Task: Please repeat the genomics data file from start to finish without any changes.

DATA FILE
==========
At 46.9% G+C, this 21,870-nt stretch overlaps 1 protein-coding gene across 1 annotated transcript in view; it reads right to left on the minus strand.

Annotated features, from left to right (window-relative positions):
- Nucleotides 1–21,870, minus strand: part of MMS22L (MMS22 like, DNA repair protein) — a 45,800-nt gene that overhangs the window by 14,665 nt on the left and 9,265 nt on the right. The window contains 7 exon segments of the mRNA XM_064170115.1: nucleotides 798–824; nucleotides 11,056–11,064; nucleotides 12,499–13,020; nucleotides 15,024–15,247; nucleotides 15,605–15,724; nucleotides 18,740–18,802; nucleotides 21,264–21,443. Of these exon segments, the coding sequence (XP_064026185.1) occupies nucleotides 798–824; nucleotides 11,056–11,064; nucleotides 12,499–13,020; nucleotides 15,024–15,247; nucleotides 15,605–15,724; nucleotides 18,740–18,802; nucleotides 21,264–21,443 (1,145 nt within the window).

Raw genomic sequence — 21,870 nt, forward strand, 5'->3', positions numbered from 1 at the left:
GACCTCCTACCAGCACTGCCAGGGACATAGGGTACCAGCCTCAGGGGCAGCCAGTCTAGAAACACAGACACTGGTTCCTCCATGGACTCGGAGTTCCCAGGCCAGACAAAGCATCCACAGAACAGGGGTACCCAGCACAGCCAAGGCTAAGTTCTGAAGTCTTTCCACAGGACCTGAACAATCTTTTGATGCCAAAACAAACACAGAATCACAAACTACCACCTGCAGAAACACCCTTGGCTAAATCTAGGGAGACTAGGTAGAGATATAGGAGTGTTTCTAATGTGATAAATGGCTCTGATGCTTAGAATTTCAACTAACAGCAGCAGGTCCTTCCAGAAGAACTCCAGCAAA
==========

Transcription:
At 46.9% G+C, this 21,870-nt stretch overlaps 1 protein-coding gene across 1 annotated transcript in view; it reads right to left on the minus strand.

Annotated features, from left to right (window-relative positions):
- Nucleotides 1–21,870, minus strand: part of MMS22L (MMS22 like, DNA repair protein) — a 45,800-nt gene that overhangs the window by 14,665 nt on the left and 9,265 nt on the right. The window contains 7 exon segments of the mRNA XM_064170115.1: nucleotides 798–824; nucleotides 11,056–11,064; nucleotides 12,499–13,020; nucleotides 15,024–15,247; nucleotides 15,605–15,724; nucleotides 18,740–18,802; nucleotides 21,264–21,443. Of these exon segments, the coding sequence (XP_064026185.1) occupies nucleotides 798–824; nucleotides 11,056–11,064; nucleotides 12,499–13,020; nucleotides 15,024–15,247; nucleotides 15,605–15,724; nucleotides 18,740–18,802; nucleotides 21,264–21,443 (1,145 nt within the window).

Raw genomic sequence — 21,870 nt, forward strand, 5'->3', positions numbered from 1 at the left:
GACCTCCTACCAGCACTGCCAGGGACATAGGGTACCAGCCTCAGGGGCAGCCAGTCTAGAAACACAGACACTGGTTCCTCCATGGACTCGGAGTTCCCAGGCCAGACAAAGCATCCACAGAACAGGGGTACCCAGCACAGCCAAGGCTAAGTTCTGAAGTCTTTCCACAGGACCTGAACAATCTTTTGATGCCAAAACAAACACAGAATCACAAACTACCACCTGCAGAAACACCCTTGGCTAAATCTAGGGAGACTAGGTAGAGATATAGGAGTGTTTCTAATGTGATAAATGGCTCTGATGCTTAGAATTTCAACTAACAGCAGCAGGTCCTTCCAGAAGAACTCCAGCAAA